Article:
World Bank Report: “Digital technologies have spread rapidly in much of the world. Digital dividends—the broader development benefits from using these technologies—have lagged behind. In many instances digital technologies have boosted growth, expanded opportunities, and improved service delivery. Yet their aggregate impact has fallen short and is unevenly distributed. For digital technologies to benefit everyone everywhere requires closing the remaining digital divide, especially in internet access. But greater digital adoption will not be enough. To get the most out of the digital revolution, countries also need to work on the “analog complements”—by strengthening regulations that ensure competition among businesses, by adapting workers’ skills to the demands of the new economy, and by ensuring that institutions are accountable…..
Engendering control: The gap between institutions and technology The internet was expected to usher in a new era of accountability and political empowerment, with citizens participating in policy making and forming self-organized virtual communities to hold government to account. These hopes have been largely unmet. While the internet has made many government functions more efficient and convenient, it has generally had limited impact on the most protracted problems—how to improve service provider accountability (principal-agent problems) and how to broaden public involvement and give greater voice to the poor and disadvantaged (collective action problems).
Whether citizens can successfully use the internet to raise the accountability of service providers depends on the context. Most important is the strength of existing accountability relationships between policy makers and providers, as discussed in the 2004 World Development Report, Making Services Work for Poor People. An examination of seventeen digital engagement initiatives for this Report finds that of nine cases in which citizen engagement involved a partnership between civil society organizations (CSOs) and government, three were successful (table O.2). Of eight cases that did not involve a partnership, most failed. This suggests that, although collaboration with government is not a sufficient condition for success, it may well be a necessary one.
Another ingredient for success is effective offline mobilization, particularly because citizen uptake of the digital channels was low in most of the cases. For example, Maji Matone, which facilitates SMS-based feedback about rural water supply problems in Tanzania, received only 53 SMS messages during its first six months of operation, far less than the initial target of 3,000, and was then abandoned. Political participation and engagement of the poor has remained rare, while in many countries the internet has disproportionately benefited political elites and increased the governments’ capacity to influence social and political discourse. Digital technologies have sometimes increased voting overall, but this has not necessarily resulted in more informed or more representative voting. In the Brazilian state of Rio Grande do Sul, online voting increased voter turnout by 8 percentage points, but online voters were disproportionately wealthier and more educated (fi gure O.19). Even in developed countries, engaging citizens continues to be a challenge. Only a small, unrepresentative subset of the population participates, and it is often difficult to sustain citizen engagement. There is no agreement among social scientists on whether the internet disproportionately empowers citizens or political elites, whether it increases polarization, or whether it deepens or weakens social capital, in some cases even facilitating organized violence. The use of technology in governments tends to be successful when it addresses fairly straightforward information and monitoring problems. For more demanding challenges, such as better management of providers or giving citizens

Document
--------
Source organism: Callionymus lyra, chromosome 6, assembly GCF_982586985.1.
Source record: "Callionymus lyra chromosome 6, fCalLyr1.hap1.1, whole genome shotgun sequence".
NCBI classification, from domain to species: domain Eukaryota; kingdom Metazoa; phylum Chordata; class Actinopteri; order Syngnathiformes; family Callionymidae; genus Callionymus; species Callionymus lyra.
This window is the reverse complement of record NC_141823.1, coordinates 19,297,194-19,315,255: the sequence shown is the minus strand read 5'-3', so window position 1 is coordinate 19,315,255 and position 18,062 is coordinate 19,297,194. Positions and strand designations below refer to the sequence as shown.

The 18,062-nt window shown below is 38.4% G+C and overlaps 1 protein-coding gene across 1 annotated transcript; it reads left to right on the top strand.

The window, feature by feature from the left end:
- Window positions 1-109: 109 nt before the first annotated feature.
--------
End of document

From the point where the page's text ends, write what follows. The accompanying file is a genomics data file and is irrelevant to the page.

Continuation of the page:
There is no agreement among social scientists on whether the internet disproportionately empowers citizens or political elites, whether it increases polarization, or whether it deepens or weakens social capital, in some cases even facilitating organized violence. The use of technology in governments tends to be successful when it addresses fairly straightforward information and monitoring problems. For more demanding challenges, such as better management of providers or giving citizens greater voice, technology helps only when governments are already responsive. The internet will thus often reinforce rather than replace existing accountability relationships between governments and citizens, including giving governments more capacity for surveillance and control (box O.6). Closing the gap between changing technology and unchanging institutions will require initiatives that strengthen the transparency and accountability of governments….(More)”